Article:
First, however tempted you might ever get, never "log in with root". It's far too easy to break things beyond repair. Anyway, this is disable by default so you'd have to do a whole lot more to get to that point. /usr/ is owned by the root account so to write files in there you need to write them as root. Two methods (there are undoubtedly more but here are ...


12

I would argue that for a standard home installation, there is no need for you to be checking any logs regularly. Though they may be helpful in diagnosing a problem or filing a bug report.


12

Run service --status-all to get a list off all the Upstart services and their status. (It basically issues a status command for all the services.)


11

By default all members of admin group can use sudo to get root privileges: %admin ALL=(ALL) ALL


11

I have solved the issue by creating a new group for limited admin rights... name of that group is LimitedAdmins after that I updated the sudoers file as below. The line I appended is: %LimitedAdmins ALL=NOPASSWD: /usr/bin/apt-get*, /etc/init.d/apache2 restart This is the complete /etc/sudoers file: # This file MUST be edited with the 'visudo' command ...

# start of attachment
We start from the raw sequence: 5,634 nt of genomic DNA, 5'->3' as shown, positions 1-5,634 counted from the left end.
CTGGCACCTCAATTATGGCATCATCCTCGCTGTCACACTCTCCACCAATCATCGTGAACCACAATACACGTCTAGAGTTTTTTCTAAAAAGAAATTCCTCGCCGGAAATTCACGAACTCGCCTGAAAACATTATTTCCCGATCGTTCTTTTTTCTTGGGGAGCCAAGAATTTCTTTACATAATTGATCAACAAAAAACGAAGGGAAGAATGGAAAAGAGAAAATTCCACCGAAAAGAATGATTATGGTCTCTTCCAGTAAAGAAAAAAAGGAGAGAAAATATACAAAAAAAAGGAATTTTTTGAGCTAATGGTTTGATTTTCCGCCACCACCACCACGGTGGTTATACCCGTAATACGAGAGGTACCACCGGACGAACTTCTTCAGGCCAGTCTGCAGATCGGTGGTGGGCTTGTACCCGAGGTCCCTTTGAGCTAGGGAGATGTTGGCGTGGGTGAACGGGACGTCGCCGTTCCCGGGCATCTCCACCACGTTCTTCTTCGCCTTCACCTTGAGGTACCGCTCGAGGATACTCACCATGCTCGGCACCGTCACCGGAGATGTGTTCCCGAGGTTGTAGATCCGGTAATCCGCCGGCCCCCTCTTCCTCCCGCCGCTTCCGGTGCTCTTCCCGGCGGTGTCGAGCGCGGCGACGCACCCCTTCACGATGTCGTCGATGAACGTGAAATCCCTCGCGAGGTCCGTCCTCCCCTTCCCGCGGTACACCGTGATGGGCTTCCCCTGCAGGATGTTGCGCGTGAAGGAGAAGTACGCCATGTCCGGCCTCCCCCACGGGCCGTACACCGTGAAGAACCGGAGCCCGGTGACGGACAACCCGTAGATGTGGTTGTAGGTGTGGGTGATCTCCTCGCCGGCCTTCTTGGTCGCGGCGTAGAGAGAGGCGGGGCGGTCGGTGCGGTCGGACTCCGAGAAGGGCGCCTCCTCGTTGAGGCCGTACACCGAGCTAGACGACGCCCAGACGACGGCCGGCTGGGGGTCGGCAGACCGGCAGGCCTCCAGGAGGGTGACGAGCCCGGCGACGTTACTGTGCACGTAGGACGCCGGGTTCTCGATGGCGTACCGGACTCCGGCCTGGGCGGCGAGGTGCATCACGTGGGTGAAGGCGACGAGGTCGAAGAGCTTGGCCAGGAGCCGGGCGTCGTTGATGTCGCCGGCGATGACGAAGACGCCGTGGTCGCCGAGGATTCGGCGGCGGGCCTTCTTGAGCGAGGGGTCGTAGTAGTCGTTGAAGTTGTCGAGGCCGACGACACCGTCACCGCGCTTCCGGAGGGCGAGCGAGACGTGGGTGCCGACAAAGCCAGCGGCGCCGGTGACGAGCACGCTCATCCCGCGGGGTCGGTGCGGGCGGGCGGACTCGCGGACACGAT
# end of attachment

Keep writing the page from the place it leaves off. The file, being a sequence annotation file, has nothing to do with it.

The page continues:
10

To manage multiple machines from a central computer, you could try learning a system management platform such as Puppet. It allows you to manage multiple machines (puppets) from one main machine (puppetmaster). Depending on your scenario it might be a bit overkill, but it is an excellent tool to manage many machines from a central point of control. It also ...